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Absence from work of the self-employed: A comparison with paid employees

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  • Lechmann, Daniel S. J.
  • Schnabel, Claus

Abstract

Utilising a large representative data set for Germany, this study contrasts absenteeism of self-employed individuals and paid employees. We find that absence from work is clearly less prevalent among the self-employed than among paid employees. Only to a small extent, this difference can be traced back to differences in health status and job satisfaction. Furthermore, the gap in absenteeism is apparently not driven by different behaviour in case of sickness as we find no difference in the prevalence of presenteeism between the two groups. We suspect that different behaviour in case of healthiness plays a role, highlighting potential shirking and moral hazard problems in paid employment.

Suggested Citation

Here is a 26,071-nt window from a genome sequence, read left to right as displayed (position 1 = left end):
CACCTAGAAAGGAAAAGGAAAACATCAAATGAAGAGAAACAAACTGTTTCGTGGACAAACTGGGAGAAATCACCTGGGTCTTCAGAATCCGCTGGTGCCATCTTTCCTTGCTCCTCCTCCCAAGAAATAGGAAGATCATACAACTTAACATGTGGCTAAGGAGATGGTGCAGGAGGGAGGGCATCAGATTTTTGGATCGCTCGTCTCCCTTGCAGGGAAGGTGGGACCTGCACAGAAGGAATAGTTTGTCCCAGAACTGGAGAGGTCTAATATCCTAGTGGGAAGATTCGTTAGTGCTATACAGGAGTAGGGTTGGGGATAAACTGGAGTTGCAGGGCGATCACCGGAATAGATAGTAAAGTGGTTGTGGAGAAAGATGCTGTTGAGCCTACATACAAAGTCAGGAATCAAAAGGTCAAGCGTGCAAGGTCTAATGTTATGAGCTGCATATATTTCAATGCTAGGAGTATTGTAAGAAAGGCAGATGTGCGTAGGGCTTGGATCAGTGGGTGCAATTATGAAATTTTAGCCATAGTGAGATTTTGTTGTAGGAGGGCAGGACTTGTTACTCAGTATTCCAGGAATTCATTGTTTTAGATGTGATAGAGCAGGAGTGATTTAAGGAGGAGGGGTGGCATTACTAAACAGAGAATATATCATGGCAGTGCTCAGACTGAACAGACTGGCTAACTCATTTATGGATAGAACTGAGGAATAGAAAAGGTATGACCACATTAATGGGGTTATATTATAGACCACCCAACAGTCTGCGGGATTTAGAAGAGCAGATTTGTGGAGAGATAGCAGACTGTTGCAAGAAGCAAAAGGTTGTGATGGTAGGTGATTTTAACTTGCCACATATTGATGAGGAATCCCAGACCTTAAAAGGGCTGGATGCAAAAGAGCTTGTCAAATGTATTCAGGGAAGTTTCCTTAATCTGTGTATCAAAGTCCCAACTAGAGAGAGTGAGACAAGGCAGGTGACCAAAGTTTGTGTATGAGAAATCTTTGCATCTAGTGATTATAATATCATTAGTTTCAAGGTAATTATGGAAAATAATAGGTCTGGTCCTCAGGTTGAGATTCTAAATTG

• Lechmann, Daniel S. J. & Schnabel, Claus, 2013. "Absence from work of the self-employed: A comparison with paid employees," Discussion Papers 87, Friedrich-Alexander University Erlangen-Nuremberg, Chair of Labour and Regional Economics.
  • Handle: RePEc:zbw:faulre:87
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    References listed on IDEAS

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    Cited by:

    1. Dawson Chris & Veliziotis Michail & Hopkins Benjamin, 2014. "Assimilation of the migrant work ethic," Working Papers 20141407, Department of Accounting, Economics and Finance, Bristol Business School, University of the West of England, Bristol.
    2. Baert, Stijn & van der Klaauw, Bas & van Lomwel, Gijsbert, 2016. "The Effectiveness of Medical and Vocational Interventions for Reducing Sick Leave of Self-Employed Workers," IZA Discussion Papers 9692, Institute for the Study of Labor (IZA).

    More about this item

    Keywords

    absenteeism; Germany; self-employed; sick leave;

    JEL classification:

    • I19 - Health, Education, and Welfare - - Health - - - Other
    • J22 - Labor and Demographic Economics - - Demand and Supply of Labor - - - Time Allocation and Labor Supply
    • J23 - Labor and Demographic Economics - - Demand and Supply of Labor - - - Labor Demand

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